After more than two years in the desert, Japan has finally reopened to tourists, albeit in a very limited way.
Prime Minister Fumio Kishida confirmed the long-awaited news in May, saying, “We will resume accepting tourists on package tours with guides from the 10th of next month.
“Step by step, we will aim to accept tourists as we have done in normal times, taking into account the status of infections.”
The country’s limited reopening plan means that only tourists booked for accompanied private tours approved by the Japanese government are allowed to visit. Applications are now open, but the first visitors are not expected until later this month and a daily cap on overseas arrivals remains in place.
Japan is one of the last major tourist destinations to remain largely closed to vacationers. In 2019, the country welcomed nearly 32 million foreign visitors and was growing in popularity. However, that figure fell to just 250,000 in 2021 as the country stuck to fortress-style border restrictions, even as it hosted the delayed Tokyo Olympics.
Below, we review its current rules and consider what the tourist experience might look like in the coming months.
Can I go to Japan?
British tourists are now allowed to enter Japan provided they are sponsored and registered on the Incoming and Repatriating Tracking System (ERFS) by a licensed Japanese travel agency. They must travel accompanied and follow strict rules on the ground. Individual tourist visas remain suspended.
Travelers must be fully vaccinated, which Japan considers to mean two doses plus a booster.
Persons authorized to travel must meet the following conditions before traveling to Japan:
- Show proof of a negative PCR test taken within 72 hours of your flight departure time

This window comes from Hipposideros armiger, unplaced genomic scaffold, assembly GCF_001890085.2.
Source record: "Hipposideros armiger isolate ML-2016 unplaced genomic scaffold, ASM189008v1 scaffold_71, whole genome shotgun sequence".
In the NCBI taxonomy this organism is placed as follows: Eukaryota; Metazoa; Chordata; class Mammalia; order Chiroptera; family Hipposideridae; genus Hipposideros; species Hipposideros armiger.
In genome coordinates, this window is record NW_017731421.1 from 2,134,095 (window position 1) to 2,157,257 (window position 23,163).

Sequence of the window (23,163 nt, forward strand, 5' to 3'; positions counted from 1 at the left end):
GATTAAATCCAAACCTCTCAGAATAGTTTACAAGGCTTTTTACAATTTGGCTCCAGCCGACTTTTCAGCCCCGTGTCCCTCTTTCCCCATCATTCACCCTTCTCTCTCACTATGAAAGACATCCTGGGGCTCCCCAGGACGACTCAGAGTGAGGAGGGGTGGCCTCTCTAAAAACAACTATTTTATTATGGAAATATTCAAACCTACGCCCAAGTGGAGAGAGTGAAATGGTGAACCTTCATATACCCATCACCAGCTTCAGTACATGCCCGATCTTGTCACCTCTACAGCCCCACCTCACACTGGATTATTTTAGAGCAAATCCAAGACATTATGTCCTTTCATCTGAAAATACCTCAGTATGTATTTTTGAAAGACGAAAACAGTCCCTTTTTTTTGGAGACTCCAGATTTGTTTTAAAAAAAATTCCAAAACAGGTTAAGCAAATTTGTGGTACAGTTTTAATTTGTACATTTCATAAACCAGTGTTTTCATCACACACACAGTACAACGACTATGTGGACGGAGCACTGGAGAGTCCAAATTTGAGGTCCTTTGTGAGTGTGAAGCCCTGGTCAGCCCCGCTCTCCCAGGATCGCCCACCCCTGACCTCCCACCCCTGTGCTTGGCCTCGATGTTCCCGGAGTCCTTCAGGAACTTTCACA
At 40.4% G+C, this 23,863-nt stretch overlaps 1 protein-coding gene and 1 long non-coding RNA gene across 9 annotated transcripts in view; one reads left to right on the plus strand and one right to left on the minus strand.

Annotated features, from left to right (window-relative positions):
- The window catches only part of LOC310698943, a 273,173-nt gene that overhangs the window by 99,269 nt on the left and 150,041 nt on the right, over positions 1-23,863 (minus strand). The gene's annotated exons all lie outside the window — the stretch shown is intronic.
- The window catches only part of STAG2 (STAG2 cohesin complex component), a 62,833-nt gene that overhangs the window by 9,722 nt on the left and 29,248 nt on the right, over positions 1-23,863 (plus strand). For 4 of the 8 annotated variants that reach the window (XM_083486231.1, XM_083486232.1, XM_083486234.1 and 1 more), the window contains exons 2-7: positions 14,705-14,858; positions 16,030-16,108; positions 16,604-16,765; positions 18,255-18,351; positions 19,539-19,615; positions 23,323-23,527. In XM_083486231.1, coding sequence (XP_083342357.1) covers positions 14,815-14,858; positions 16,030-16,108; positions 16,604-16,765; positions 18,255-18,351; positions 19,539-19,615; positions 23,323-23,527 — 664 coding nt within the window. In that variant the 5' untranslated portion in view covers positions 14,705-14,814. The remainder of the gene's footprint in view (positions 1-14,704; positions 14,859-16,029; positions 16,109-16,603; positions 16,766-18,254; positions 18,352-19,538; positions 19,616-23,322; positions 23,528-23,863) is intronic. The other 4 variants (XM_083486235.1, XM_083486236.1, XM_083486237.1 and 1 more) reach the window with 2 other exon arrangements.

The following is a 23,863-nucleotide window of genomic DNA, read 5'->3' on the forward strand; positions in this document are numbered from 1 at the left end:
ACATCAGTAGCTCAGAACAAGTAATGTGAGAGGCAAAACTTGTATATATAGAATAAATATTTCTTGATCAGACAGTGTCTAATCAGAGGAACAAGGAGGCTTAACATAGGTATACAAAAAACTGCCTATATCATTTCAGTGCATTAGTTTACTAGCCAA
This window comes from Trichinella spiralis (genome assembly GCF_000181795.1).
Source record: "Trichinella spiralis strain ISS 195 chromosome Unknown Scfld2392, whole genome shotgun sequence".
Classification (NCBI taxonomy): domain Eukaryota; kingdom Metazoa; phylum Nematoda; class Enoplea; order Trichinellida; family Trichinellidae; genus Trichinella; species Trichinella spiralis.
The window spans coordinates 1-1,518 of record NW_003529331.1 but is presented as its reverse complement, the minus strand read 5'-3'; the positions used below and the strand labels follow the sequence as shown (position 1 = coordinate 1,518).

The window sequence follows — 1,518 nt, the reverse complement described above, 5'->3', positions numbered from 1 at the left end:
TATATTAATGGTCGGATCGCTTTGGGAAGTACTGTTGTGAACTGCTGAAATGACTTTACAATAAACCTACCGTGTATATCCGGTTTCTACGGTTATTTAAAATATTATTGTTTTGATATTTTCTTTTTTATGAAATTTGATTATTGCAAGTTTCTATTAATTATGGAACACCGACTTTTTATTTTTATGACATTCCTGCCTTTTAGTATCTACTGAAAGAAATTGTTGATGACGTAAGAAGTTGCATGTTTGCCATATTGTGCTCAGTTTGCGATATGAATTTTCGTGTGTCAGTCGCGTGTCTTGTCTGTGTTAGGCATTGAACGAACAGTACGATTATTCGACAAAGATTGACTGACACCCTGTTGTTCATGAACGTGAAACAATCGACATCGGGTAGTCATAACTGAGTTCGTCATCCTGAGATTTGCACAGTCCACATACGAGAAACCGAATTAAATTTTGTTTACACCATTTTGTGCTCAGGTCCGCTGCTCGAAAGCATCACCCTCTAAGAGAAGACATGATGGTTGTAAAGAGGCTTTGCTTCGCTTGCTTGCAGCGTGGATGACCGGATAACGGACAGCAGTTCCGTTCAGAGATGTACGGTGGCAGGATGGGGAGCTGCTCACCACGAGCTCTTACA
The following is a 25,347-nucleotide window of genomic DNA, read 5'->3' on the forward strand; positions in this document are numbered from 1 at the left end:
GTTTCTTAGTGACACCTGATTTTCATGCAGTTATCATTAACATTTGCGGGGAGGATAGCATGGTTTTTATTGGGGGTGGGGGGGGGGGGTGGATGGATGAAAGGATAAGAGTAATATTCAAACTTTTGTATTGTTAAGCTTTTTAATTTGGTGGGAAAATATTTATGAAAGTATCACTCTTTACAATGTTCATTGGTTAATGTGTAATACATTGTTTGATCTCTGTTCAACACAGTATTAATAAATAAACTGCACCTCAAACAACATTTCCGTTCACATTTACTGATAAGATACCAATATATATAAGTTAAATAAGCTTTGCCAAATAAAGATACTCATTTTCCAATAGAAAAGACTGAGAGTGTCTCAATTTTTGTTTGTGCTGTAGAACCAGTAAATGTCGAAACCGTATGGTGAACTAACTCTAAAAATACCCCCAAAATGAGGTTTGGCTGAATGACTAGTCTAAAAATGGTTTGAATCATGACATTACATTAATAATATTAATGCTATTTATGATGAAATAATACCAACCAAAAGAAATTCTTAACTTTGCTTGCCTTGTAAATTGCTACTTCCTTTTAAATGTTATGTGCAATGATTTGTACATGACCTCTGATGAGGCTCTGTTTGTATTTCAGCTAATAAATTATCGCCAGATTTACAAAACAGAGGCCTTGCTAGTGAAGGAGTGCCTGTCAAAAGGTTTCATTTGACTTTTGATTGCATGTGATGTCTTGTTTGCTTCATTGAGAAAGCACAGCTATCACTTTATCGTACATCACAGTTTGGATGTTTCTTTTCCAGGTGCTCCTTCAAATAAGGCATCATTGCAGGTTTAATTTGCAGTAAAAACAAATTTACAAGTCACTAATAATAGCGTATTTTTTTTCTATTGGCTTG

- Sign a written pledge that commits you to abide by all quarantine and self-isolation rules and a number of other requirements
- Complete an online health questionnaire
A cap on overseas arrivals remains in place and currently stands at 20,000 passengers a day, up from 7,000 earlier this year. This figure includes returning Japanese citizens as well as visitors.
What will a guided trip to Japan look like?
All visits must be approved by the Japanese government. Currently, tourists from 98 “low risk” countries are accepted, including the UK, US and Australia. Groups are asked to wear face masks in most settings and carry strong insurance in case they contract Covid. A tour guide must be present throughout all excursions.
Should I wear a face mask?
Yes, all travelers on group tours are required to wear face masks in most settings. Unlike much of Europe where mask wearing has been phased out, many Japanese citizens still wear face coverings in public spaces, including outdoors where they are no longer required.
When will Japan fully reopen?
Pressure is mounting on the Japanese government to reopen more meaningfully, with the country’s biggest business lobbies recently urging Prime Minister Fumio Kishida to ease travel restrictions further.
Among their demands were to make business travel smoother, accept individual tourists and remove the cap on daily arrivals. However, Japan’s persistence with strict policies long after other “fortress” countries have brought down their barricades suggests that it will be some time before large-scale tourism resumes.
What is the Covid situation on the ground?
Japan has recorded nine million Covid cases since the start of the pandemic, but only 30,843 deaths from the virus – a far lower number than many other comparable countries. Cases have declined steadily since an omicron-fueled surge earlier this year.
In terms of on-the-ground restrictions, its national state of emergency was lifted in March and cross-country travel, dining out and other activities are permitted. Masks are worn by overwhelming numbers of citizens indoors and outdoors and social distancing guidelines remain in place.